by Julian Spector
December 20, 2019

The conventional approach to commercial energy storage didn't collapse or disappear in 2019, but its practitioners altered their strategies in notable ways.

Changes were already afoot. But this year began with the commercial business model — customer-sited demand reduction, grid services, value stacking — seemingly alive and well, and ended with it largely sidelined by its most ardent advocates.

Advanced Microgrid Solutions, Green Charge Networks and Stem, the early leaders in the space, haven’t gone anywhere. But all three have shifted from the early vision that they pitched to venture capital firms to raise a collective total of hundreds of millions of dollars. 

AMS conceived of a pivot to software in 2017, after investors balked at the startup's approach to develop capital-intensive, multiyear storage deployments for utility contracts. This year AMS confirmed its first customers for its newly developed software, which uses AI to crunch a multitude of variables to dispatch power plants, including energy storage, in wholesale markets for maximum return. It contracted to dispatch several thousand megawatts in Australia’s competitive energy market, and was planning to enter California wholesale markets as of November.

Green Charge made its name installing batteries at convenience stores, schools and small businesses to help them save money on demand charges. It achieved sufficient revenue to attract a buyer in Engie, the French utility actively embracing grid edge technologies in the U.S. market. This year, the rebranded Engie Storage turned its attention from California commercial customers to front-of-the-meter solar plants in Massachusetts, which were newly incentivized to add batteries.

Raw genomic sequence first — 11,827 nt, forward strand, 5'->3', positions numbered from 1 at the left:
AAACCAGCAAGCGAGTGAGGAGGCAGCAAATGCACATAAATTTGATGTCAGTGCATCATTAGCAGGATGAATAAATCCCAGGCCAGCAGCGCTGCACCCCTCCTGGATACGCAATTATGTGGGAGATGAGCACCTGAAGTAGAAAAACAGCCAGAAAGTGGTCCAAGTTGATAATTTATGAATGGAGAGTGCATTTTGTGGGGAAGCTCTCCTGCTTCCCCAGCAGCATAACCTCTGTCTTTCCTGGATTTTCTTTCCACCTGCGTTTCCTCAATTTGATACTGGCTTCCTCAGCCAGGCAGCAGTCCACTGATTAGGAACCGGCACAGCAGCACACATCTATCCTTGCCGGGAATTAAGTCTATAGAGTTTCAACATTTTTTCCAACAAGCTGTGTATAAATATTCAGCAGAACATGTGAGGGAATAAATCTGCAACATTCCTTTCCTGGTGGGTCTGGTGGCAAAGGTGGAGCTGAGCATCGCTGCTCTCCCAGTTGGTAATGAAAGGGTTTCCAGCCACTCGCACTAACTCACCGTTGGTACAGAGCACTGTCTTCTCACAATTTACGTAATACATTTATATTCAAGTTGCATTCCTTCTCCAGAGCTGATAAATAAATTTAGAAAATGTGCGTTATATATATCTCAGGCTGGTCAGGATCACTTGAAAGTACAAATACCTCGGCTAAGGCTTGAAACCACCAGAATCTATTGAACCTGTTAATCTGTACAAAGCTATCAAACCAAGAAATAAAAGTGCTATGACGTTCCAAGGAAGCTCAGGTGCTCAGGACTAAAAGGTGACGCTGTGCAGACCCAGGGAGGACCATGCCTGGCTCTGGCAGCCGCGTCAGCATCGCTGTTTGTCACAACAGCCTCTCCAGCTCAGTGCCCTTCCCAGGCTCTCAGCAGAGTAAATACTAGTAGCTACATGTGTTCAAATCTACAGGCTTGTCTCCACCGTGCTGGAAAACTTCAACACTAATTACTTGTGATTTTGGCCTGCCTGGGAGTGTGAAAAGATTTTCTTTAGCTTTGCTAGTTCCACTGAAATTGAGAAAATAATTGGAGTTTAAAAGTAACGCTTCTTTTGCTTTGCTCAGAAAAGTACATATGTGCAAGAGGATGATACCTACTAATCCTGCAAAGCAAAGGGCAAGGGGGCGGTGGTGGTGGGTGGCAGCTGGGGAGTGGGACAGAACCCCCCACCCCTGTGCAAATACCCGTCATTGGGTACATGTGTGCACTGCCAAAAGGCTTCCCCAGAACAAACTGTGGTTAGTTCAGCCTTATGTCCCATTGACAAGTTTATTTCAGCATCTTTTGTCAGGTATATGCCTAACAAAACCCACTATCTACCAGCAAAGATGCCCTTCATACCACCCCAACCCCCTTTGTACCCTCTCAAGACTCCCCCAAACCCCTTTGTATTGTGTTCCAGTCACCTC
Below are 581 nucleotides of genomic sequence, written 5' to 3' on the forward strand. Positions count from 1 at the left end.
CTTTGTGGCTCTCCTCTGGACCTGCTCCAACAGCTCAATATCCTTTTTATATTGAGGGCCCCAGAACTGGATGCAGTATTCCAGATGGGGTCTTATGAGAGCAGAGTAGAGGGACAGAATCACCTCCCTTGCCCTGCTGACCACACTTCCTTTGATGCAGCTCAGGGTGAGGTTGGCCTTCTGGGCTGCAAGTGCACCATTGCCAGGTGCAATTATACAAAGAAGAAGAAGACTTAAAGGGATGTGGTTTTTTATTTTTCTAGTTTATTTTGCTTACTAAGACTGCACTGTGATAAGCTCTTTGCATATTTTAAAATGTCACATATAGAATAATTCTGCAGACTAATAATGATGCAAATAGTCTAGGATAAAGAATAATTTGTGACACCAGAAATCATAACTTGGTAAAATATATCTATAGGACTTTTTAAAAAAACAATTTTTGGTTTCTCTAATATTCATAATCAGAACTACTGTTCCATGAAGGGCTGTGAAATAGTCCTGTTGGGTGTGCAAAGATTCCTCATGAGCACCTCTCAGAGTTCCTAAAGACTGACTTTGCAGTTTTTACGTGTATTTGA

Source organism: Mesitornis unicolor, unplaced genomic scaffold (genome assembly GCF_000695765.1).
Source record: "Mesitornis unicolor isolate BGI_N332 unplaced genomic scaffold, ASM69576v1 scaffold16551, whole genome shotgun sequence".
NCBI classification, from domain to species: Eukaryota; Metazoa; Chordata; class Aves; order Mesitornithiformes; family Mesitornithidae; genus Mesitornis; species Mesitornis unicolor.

And Stem, after years of building a business on value-stacking behind the meter, this year slashed its regulatory team and development staff and reoriented around recruiting installer partners to deploy Stem's storage software and expertise.

When all the pioneers of an emerging business model start doing things differently, it's worth asking why. In aggregate, these changes call into question the value of commercial energy storage as practiced in the early years of the market. But 2019 also saw the completion of projects that test out new approaches to commercial storage and address the weaknesses of the old ways.

Where is the growth?

Commercial storage had its best year ever in 2019, with 118 megawatts/293 megawatt-hours deployed, according to Wood Mackenzie. But it’s clearly the smallest market segment, trailing both the utility-scale sector and the formerly tiny residential sector.

And commercial storage has never had a clean growth story to tell from quarter to quarter. After a record Q1, installations dropped roughly in half in Q2, and then dipped slightly lower in Q3, in keeping with the industry's history of ups and downs.

The bigger red flag in the data has to do with geography. After years of chipping away at this product, companies have only achieved a sizable market presence in California, where the Self-Generation Incentive Program subsidizes the cost of batteries, and a smattering of early utility procurements gave the early adopters firm revenue to support the variable revenue of demand management contracts.